Norman Hardie is one of Canada’s most celebrated winegrowers. Since his first vintage in 2004, his Chardonnay and Pinot Noir – elegant, light in alcohol and very old world in style – have caught the attention of the press both in Canada and also further afield. Norm is based in Prince Edward County in Ontario, but also makes wine from Niagara. [Here’s my report on a visit in 2013.]
A couple of months ago, Norm got in touch with me. ‘Would you like to come out and spend some time with us at harvest?’ Fortunately, I had a gap in the diary, so here I am. For four days, I’ll be immersing myself in vintage here.
Visiting a winery during vintage is exciting. The downside can be that it’s busy and you don’t really want to be a burden to everyone who’s working flat out at the busiest time of year. But the positive is that you catch the energy and see the key moments in the journey of a new wine. You also get to sense the tension that harvest time creates: everything is happening fast, and a bit of adverse weather or a piece of equipment breaking down can really throw things. So much is at stake.
I arrived last night. The winery was busy: Pinot Noir had come in from Niagara, and was being processed. The one-ton bins of grapes were being unloaded onto a vibrating sorting table. This gets rid of little bugs and small pieces of unwanted material, and allows the people operating the sorting table to look at the bunches and eliminate any that don’t look ripe, or are rotten. Then the grapes enter the crusher destemmer, which spits out the stems on one side and the crushed grapes and juice into a plastic fermentation bin. As these are filled up they are taken away and replaced with empty ones. At one point there was a disaster, when the destemmer failed because a key part hadn’t been greased properly. But Mark, who is from a farming background and can repair anything, fixed it, and the work continued.
This process went on past midnight, and then it was time to sit down for a quick dinner, share a glass of wine, and off to bed.
This morning Norm was up at 5 am. He was taking the fermentation bins and drawing off as much juice as possible into a dairy tank, where it was chilled down and then returned to the bin. The idea is to stop fermentation from starting, and have what’s known as a cold soak, where the extraction of colour and flavour from the skins takes place in an aqueous (less extractive) environment. Everyone else began work at the more civilized time of 7 am.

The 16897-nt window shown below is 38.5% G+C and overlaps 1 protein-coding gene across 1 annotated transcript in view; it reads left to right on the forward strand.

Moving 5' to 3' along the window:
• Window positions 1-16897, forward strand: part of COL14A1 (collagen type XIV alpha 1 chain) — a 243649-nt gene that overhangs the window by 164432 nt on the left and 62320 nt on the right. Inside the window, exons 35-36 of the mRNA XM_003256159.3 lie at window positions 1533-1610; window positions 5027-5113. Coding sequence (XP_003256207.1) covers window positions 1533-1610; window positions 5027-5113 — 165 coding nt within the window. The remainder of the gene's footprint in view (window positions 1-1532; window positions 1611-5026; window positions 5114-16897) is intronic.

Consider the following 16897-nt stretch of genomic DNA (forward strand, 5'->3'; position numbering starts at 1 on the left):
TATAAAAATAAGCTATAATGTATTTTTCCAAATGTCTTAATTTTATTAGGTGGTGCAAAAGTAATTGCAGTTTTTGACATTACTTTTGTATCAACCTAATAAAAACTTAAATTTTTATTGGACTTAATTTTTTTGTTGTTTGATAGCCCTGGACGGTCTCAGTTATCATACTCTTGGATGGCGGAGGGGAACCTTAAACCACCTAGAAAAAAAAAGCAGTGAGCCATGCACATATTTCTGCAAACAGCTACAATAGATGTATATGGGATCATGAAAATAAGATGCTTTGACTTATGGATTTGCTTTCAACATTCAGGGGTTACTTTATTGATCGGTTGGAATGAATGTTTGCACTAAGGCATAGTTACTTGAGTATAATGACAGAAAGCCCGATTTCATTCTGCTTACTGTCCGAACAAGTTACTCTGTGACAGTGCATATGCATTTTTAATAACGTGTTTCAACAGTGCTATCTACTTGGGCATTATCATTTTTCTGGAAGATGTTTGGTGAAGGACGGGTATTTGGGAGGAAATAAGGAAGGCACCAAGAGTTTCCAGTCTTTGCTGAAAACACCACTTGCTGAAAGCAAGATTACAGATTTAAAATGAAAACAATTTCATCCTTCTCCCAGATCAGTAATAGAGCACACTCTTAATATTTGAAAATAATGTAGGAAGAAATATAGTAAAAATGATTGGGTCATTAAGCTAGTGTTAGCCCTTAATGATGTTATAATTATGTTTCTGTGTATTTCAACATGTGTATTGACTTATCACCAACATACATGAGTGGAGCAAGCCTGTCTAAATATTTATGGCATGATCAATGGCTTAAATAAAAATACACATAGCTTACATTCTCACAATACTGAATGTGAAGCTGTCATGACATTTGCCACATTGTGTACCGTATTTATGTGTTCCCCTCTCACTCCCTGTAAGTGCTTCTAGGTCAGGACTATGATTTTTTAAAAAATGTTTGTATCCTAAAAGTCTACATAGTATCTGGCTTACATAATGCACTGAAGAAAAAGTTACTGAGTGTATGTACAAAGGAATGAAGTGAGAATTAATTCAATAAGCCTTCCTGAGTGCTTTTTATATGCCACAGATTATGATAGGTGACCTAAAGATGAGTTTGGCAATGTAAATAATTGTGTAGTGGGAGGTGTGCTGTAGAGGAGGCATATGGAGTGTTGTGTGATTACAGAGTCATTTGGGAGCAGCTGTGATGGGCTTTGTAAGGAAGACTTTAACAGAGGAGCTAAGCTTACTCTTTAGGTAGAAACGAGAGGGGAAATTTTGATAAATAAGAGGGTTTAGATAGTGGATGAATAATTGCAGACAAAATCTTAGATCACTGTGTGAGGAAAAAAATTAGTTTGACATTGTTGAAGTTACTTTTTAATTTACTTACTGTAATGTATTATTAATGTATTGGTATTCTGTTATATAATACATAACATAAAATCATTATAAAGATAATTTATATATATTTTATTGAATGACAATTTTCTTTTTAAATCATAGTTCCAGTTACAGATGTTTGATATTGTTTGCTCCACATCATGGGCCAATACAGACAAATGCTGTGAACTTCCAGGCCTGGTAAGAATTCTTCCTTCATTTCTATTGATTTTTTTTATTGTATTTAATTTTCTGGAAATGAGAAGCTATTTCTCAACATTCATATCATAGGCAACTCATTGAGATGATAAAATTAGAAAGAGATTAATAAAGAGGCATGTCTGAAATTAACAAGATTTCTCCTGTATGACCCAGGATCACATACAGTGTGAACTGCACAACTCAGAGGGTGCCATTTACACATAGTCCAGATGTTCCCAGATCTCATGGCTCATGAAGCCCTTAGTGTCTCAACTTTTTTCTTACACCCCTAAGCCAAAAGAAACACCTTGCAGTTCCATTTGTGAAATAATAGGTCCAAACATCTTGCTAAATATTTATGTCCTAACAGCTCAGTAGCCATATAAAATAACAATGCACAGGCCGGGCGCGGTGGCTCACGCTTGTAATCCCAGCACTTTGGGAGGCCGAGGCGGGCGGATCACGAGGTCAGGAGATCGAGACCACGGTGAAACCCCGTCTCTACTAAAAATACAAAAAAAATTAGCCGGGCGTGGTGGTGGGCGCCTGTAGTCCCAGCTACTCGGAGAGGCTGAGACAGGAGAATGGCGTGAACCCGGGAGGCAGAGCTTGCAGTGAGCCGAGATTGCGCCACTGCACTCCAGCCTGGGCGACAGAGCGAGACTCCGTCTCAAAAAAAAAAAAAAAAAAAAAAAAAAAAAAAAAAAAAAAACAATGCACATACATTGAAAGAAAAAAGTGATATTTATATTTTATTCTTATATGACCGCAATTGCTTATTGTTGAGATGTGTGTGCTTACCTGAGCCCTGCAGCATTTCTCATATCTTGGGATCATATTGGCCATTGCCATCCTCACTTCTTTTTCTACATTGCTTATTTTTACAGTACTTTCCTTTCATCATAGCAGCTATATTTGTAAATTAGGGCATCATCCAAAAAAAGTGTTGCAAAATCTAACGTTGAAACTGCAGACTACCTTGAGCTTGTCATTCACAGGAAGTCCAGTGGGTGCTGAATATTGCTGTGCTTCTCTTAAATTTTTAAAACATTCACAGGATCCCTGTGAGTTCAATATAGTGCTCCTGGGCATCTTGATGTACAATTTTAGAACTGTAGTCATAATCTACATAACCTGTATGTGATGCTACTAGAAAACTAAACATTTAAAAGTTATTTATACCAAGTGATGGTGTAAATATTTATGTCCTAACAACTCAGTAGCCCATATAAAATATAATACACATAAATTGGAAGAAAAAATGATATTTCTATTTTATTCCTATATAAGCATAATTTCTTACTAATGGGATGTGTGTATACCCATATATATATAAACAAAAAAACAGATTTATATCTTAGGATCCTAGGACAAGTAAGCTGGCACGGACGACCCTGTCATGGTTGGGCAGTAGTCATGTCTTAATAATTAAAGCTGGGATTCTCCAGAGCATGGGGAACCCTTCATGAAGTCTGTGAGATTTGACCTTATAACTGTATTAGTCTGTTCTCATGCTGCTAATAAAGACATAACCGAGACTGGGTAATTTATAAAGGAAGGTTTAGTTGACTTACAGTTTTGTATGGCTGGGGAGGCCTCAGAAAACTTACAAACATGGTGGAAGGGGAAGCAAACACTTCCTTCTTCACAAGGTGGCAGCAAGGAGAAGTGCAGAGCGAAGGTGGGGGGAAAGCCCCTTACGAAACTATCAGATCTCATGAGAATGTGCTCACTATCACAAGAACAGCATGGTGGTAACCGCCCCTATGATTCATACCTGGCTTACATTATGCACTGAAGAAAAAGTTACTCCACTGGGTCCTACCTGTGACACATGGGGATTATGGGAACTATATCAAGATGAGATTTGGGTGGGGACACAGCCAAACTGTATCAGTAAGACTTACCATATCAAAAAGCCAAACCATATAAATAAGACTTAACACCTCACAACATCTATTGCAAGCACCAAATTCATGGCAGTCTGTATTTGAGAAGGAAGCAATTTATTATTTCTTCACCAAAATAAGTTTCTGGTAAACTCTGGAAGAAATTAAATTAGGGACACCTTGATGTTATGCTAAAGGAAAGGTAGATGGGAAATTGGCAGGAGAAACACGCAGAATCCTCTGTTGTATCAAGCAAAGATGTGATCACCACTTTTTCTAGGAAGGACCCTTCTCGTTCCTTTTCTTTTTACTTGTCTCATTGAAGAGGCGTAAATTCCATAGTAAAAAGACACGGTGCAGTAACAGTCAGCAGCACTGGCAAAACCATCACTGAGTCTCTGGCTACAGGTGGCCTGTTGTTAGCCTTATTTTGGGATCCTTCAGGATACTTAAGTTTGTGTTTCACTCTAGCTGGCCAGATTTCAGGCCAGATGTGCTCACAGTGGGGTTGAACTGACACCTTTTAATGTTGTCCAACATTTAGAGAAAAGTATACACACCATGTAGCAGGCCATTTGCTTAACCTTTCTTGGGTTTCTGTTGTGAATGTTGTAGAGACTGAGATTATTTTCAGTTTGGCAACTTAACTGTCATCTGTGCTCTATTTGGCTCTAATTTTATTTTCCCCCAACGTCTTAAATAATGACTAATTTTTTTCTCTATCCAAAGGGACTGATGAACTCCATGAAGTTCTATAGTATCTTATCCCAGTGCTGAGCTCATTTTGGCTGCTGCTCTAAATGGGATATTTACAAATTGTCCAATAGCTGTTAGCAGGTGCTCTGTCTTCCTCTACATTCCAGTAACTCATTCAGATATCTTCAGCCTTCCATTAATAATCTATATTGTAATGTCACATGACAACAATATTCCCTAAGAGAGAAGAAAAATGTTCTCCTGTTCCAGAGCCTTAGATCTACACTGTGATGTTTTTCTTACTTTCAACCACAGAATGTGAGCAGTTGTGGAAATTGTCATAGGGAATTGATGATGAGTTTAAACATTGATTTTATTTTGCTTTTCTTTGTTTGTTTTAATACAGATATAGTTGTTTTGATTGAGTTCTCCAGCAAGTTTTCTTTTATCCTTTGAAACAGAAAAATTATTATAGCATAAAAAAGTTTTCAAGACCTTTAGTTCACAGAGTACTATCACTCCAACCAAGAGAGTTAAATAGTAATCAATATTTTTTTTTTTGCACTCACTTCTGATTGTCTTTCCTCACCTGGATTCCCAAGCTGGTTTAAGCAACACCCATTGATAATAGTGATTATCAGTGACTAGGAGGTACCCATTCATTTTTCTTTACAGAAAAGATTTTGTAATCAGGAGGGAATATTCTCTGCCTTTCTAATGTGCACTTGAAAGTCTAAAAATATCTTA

I was up at 7 too, and my first assigned task was to follow Norm going through the fermenting bins of Pinot Noir. Norm explained how some would need punching down (where a special rod is used to submerge the floating cap of skins), while others would just need the cap submerging gently by hand. So along with one of the team, I spent an hour or so lifting the lids of the fermenters, working the cap of skins, cleaning around the rim, then replacing the lids.
Then it was off with Norm to look at some vineyards. One of the reasons that Prince Edward County is so exciting as a wine region is the soils. These are classic clay/limestone. The hitch? It can be brutally cold in the winter, and the only way to ensure the vines survive is to have a very low head, and then tie down canes at the end of the season and cover them all in earth. This earthing-up means that the vines even survive when temperatures dip below -30 C. Aside from the winter cold, the climate is still quite marginal, though: in 2015 there was very little wine from the County because of a brutal late May frost. Norm only made 9 tons from 50 acres of vineyard. This year, fortunately, things have been much better and it’s a bumper crop.
After this, it was time to process some Chardonnay that had come in from Niagara. I was at the sorting table as seven bins were tipped on here, and into the press. There was a near disaster: after five bins had gone into the press it was rotated a few times to make room for the rest, but the doors hadn’t been secured properly. They burst open and jammed. Mark came to the rescue with a hammer and a block of wood, but for a while it looked like the press might be out of action for a day, which would have been terrible. The result of sorting grapes is that you end up very sticky, and covered in wasps who suddenly find you irresistible.
Then I joined Norm to look at the progress of the Chardonnays. Norm likes to get fermentation going in tank before he takes the wine to barrel, especially considering that almost all his ferments are with indigenous yeast (although he has no objections to using cultured yeast or fermentation aids such as Fermaid if they are needed). If you go straight to barrel, some might go stinky, and it’s always the barrels tucked away in the corner at the bottom that decide to do this, which is a real pain for the crew. So the Chardonnay goes into large stainless steel milk tanks to start out with.
Norm began using these milk tanks for two reasons. First of all, they are horizontal (which means more lees contact, although this means they take up more space). Second, this is dairy farming country, so they are plentiful and affordable. After fermentation is underway, then the wine can go to barrels, the vast majority of which are 500 litres. Two were starting very slowly, so we inoculated them with a pied de cuve, which is a starter fermentation that is begun in a carboy.
There’s already quite a bit of wine in barrel, and these need checking on too. Norm’s very happy with this vintage so far, but he’s complaining that the wines are just a bit too clean. His favoured style is to toy a bit with reduction, which frames the wine beautifully when it’s done well, adding complexity and setting it up for a long life.